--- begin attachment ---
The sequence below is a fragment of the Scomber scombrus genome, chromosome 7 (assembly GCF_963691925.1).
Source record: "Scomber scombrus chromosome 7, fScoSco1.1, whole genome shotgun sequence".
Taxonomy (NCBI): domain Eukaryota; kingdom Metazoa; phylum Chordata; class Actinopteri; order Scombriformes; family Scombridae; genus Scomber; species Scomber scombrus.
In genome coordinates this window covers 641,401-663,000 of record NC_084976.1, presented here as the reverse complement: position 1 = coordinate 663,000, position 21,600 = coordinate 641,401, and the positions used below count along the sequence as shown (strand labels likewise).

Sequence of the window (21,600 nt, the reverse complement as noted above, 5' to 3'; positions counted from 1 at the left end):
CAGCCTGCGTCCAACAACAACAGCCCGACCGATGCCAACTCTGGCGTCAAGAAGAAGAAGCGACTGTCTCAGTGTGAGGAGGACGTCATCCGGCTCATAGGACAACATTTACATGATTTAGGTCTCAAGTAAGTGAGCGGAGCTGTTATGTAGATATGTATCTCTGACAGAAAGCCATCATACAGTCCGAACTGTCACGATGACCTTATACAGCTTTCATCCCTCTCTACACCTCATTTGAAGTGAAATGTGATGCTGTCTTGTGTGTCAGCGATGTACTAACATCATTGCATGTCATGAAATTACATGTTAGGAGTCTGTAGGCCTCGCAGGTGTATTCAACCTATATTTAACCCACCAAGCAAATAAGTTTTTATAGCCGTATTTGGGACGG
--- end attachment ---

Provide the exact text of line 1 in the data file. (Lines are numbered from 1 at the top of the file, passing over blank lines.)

The sequence below is a fragment of the Scomber scombrus genome, chromosome 7 (assembly GCF_963691925.1).